Nancy Pelosi Delaying Impeachment Is 'Stroke Of Genius,' Journalist Says, After Donald Trump Christmas Rant

Just moments after the House of Representatives approved two articles of impeachment against President Donald Trump, on December 18, House Speaker Nancy Pelosi made an unexpected announcement. Rather than immediately transmitting the articles to the Senate, where an impeachment trial would be held, the House would delay sending them over until Republican Senate Majority Leader Mitch McConnell committed to a fair process for conducting the trial.

On Thursday, one award-winning journalist suggested that provoking Trump into fits of anger may be exactly what Pelosi was hoping to achieve. Former Rolling Stone writer Eric Boehlert took to his own Twitter account to call Pelosi's decision to withhold the articles of impeachment from the Senate a "stroke of genius."

The delay appeared to bother Trump deeply. He tweeted at least eight times attacking Pelosi for the holdup, culminating in a two-part Twitter rant on Christmas Day, and followed it by even more tweets attacking Pelosi on the morning after the holiday, as a Business Insider report documented.

In his Christmas Twitter attack, Trump asked why Pelosi was "allowed to Impeach the President of the United States" with only a "slight majority" in the House.

Former Trump aides and associates have also told the media that Trump is anguished by impeachment, saying that due to his "acute" insecurity, simply being impeached — whether he is acquitted in the Senate or not — will leave "deep scars."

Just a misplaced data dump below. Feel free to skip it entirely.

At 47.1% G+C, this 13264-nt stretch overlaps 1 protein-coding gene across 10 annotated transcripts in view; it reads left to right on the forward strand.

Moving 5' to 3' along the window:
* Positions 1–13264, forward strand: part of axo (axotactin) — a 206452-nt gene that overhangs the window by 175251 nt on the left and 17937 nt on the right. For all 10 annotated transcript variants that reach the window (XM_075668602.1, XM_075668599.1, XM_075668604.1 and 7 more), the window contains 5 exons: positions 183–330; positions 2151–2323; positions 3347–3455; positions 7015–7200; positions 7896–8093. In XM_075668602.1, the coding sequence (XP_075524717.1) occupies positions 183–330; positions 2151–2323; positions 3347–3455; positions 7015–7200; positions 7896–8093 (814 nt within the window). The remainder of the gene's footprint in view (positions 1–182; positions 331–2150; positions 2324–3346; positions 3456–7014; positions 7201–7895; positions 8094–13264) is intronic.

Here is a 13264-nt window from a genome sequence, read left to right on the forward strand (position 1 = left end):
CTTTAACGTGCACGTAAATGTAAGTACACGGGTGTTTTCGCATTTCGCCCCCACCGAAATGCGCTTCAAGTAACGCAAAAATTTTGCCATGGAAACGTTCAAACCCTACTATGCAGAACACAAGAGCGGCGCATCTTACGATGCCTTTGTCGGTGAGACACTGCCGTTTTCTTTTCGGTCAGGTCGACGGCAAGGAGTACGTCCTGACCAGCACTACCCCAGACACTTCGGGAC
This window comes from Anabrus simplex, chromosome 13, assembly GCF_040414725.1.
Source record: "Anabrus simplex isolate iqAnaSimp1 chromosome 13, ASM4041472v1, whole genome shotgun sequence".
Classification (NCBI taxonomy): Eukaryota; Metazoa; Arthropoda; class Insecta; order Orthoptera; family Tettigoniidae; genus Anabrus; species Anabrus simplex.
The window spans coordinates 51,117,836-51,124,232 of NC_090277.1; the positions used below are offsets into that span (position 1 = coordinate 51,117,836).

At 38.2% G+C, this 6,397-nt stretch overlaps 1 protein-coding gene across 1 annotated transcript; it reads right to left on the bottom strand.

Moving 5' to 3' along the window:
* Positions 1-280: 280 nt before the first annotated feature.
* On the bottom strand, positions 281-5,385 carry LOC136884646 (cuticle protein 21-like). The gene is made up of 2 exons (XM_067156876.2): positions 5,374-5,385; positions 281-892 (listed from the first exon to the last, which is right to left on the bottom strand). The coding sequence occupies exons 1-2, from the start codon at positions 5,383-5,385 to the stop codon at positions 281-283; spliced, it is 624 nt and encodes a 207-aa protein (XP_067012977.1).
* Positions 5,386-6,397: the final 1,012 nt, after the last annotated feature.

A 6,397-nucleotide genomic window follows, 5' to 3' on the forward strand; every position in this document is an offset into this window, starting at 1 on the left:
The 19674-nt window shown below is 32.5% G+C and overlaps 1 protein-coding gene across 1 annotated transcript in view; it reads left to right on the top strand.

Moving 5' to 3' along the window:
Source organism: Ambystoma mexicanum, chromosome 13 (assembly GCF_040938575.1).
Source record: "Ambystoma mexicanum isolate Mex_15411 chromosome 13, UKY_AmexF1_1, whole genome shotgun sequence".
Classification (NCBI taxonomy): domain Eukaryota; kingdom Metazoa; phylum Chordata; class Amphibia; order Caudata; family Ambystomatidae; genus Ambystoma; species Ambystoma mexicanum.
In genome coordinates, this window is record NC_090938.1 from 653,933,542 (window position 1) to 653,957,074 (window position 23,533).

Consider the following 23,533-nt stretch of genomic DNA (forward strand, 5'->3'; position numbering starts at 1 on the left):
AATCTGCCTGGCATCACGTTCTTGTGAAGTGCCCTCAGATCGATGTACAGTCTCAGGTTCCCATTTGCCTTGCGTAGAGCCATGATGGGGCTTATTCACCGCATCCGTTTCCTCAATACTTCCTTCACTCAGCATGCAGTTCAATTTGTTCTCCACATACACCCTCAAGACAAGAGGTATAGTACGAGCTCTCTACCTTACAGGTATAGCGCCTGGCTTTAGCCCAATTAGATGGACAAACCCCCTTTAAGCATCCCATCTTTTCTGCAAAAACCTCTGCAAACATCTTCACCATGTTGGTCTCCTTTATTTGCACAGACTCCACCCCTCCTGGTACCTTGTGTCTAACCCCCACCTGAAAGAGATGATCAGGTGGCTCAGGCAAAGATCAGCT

Nancy Pelosi applauds Donald Trump
Getty Images | Doug Mills
According to one journalist, House Speaker Nancy Pelosi (r) appears to be provoking Donald Trump (l) to anger by withholding articles of impeachment.

As a Politico report on Thursday noted, however, the Democratic House majority is not "slight." With a 36-seat margin, Democrats now hold the fifth-largest majority for either party since 1999. Under the Constitution, the House — which possesses the "sole power" of impeachment — needs only a simple majority to pass articles of impeachment.

When a Republican-controlled House impeached President Bill Clinton in 1998, the GOP held only a 19-seat majority, slightly more than half the current Democratic advantage.

Trump, according to Politico reporters Anna Palmer and Jake Sherman, may have "never fundamentally understood the power shift in Washington" that occurred when Democrats won 41 seats in the House to take back the majority in a reported "blue wave" election.

"He went from dealing with an all-Republican Congress to having to fend off a ferocious Democratic majority," wrote Palmer and Sherman, adding that despite a diverse membership, the Democratic coalition in Congress has "largely held together," another factor leading to Trump's impeachment on articles accusing of abusing the power of his office and obstructing Congress.

McConnell had reportedly said that he refused to be "impartial" during the trial, and that he would allow no witnesses to testify, prompting Pelosi to declare, "we haven't seen anything that looks fair to us."